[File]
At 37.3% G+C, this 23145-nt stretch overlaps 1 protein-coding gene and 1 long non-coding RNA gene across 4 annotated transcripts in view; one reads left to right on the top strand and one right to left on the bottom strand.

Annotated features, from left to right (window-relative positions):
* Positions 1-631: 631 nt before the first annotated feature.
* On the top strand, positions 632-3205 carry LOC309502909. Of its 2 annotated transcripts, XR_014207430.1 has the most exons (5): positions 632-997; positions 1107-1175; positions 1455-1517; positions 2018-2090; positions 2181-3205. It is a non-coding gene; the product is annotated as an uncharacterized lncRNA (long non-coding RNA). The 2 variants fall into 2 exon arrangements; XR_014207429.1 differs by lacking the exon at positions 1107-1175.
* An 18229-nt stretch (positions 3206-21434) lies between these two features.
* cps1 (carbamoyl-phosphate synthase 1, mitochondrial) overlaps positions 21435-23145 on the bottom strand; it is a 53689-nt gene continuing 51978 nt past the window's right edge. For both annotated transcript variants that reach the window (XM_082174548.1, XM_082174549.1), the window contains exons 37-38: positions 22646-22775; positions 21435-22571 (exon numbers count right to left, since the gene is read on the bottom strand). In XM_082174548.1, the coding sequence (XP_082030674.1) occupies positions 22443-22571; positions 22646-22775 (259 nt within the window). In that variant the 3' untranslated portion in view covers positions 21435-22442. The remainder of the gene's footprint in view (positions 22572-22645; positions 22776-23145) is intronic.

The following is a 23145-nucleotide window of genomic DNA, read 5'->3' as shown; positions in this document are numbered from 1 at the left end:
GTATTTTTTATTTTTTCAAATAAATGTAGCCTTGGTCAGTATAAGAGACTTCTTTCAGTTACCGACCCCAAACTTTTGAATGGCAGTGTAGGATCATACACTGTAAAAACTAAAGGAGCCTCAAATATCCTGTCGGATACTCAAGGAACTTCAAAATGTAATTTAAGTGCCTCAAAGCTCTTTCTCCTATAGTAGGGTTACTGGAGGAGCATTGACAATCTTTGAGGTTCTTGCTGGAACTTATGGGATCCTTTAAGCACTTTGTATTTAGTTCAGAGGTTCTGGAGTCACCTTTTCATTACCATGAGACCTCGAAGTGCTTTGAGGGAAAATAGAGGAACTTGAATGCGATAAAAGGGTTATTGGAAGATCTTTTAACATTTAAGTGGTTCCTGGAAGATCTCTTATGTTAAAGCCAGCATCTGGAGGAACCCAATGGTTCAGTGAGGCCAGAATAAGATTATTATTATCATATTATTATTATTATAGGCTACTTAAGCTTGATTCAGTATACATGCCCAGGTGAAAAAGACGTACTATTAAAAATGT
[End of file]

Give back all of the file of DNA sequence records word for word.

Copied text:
At 37.3% G+C, this 23145-nt stretch overlaps 1 protein-coding gene and 1 long non-coding RNA gene across 4 annotated transcripts in view; one reads left to right on the top strand and one right to left on the bottom strand.

Annotated features, from left to right (window-relative positions):
* Positions 1-631: 631 nt before the first annotated feature.
* On the top strand, positions 632-3205 carry LOC309502909. Of its 2 annotated transcripts, XR_014207430.1 has the most exons (5): positions 632-997; positions 1107-1175; positions 1455-1517; positions 2018-2090; positions 2181-3205. It is a non-coding gene; the product is annotated as an uncharacterized lncRNA (long non-coding RNA). The 2 variants fall into 2 exon arrangements; XR_014207429.1 differs by lacking the exon at positions 1107-1175.
* An 18229-nt stretch (positions 3206-21434) lies between these two features.
* cps1 (carbamoyl-phosphate synthase 1, mitochondrial) overlaps positions 21435-23145 on the bottom strand; it is a 53689-nt gene continuing 51978 nt past the window's right edge. For both annotated transcript variants that reach the window (XM_082174548.1, XM_082174549.1), the window contains exons 37-38: positions 22646-22775; positions 21435-22571 (exon numbers count right to left, since the gene is read on the bottom strand). In XM_082174548.1, the coding sequence (XP_082030674.1) occupies positions 22443-22571; positions 22646-22775 (259 nt within the window). In that variant the 3' untranslated portion in view covers positions 21435-22442. The remainder of the gene's footprint in view (positions 22572-22645; positions 22776-23145) is intronic.

The following is a 23145-nucleotide window of genomic DNA, read 5'->3' as shown; positions in this document are numbered from 1 at the left end:
GTATTTTTTATTTTTTCAAATAAATGTAGCCTTGGTCAGTATAAGAGACTTCTTTCAGTTACCGACCCCAAACTTTTGAATGGCAGTGTAGGATCATACACTGTAAAAACTAAAGGAGCCTCAAATATCCTGTCGGATACTCAAGGAACTTCAAAATGTAATTTAAGTGCCTCAAAGCTCTTTCTCCTATAGTAGGGTTACTGGAGGAGCATTGACAATCTTTGAGGTTCTTGCTGGAACTTATGGGATCCTTTAAGCACTTTGTATTTAGTTCAGAGGTTCTGGAGTCACCTTTTCATTACCATGAGACCTCGAAGTGCTTTGAGGGAAAATAGAGGAACTTGAATGCGATAAAAGGGTTATTGGAAGATCTTTTAACATTTAAGTGGTTCCTGGAAGATCTCTTATGTTAAAGCCAGCATCTGGAGGAACCCAATGGTTCAGTGAGGCCAGAATAAGATTATTATTATCATATTATTATTATTATAGGCTACTTAAGCTTGATTCAGTATACATGCCCAGGTGAAAAAGACGTACTATTAAAAATGT